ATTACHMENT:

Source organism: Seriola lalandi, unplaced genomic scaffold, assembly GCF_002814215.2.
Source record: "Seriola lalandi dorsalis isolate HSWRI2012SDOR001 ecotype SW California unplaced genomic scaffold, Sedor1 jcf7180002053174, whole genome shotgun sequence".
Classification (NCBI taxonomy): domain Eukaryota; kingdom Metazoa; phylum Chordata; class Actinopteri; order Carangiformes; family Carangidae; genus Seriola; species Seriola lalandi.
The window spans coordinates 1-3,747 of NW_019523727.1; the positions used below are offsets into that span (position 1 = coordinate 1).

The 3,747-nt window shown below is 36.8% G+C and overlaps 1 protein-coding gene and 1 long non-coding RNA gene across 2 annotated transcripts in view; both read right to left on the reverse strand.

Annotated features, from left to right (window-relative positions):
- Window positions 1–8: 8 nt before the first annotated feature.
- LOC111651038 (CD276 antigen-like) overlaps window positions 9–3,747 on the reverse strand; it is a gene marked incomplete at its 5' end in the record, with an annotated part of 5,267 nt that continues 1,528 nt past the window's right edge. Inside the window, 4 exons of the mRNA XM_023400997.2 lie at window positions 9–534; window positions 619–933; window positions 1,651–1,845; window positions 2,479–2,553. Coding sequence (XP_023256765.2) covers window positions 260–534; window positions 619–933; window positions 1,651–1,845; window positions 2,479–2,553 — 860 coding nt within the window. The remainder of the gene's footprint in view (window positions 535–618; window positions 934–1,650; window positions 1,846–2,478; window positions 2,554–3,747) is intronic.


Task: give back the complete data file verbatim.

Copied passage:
Source organism: Seriola lalandi, unplaced genomic scaffold, assembly GCF_002814215.2.
Source record: "Seriola lalandi dorsalis isolate HSWRI2012SDOR001 ecotype SW California unplaced genomic scaffold, Sedor1 jcf7180002053174, whole genome shotgun sequence".
Classification (NCBI taxonomy): domain Eukaryota; kingdom Metazoa; phylum Chordata; class Actinopteri; order Carangiformes; family Carangidae; genus Seriola; species Seriola lalandi.
The window spans coordinates 1-3,747 of NW_019523727.1; the positions used below are offsets into that span (position 1 = coordinate 1).

The 3,747-nt window shown below is 36.8% G+C and overlaps 1 protein-coding gene and 1 long non-coding RNA gene across 2 annotated transcripts in view; both read right to left on the reverse strand.

Annotated features, from left to right (window-relative positions):
- Window positions 1–8: 8 nt before the first annotated feature.
- LOC111651038 (CD276 antigen-like) overlaps window positions 9–3,747 on the reverse strand; it is a gene marked incomplete at its 5' end in the record, with an annotated part of 5,267 nt that continues 1,528 nt past the window's right edge. Inside the window, 4 exons of the mRNA XM_023400997.2 lie at window positions 9–534; window positions 619–933; window positions 1,651–1,845; window positions 2,479–2,553. Coding sequence (XP_023256765.2) covers window positions 260–534; window positions 619–933; window positions 1,651–1,845; window positions 2,479–2,553 — 860 coding nt within the window. The remainder of the gene's footprint in view (window positions 535–618; window positions 934–1,650; window positions 1,846–2,478; window positions 2,554–3,747) is intronic.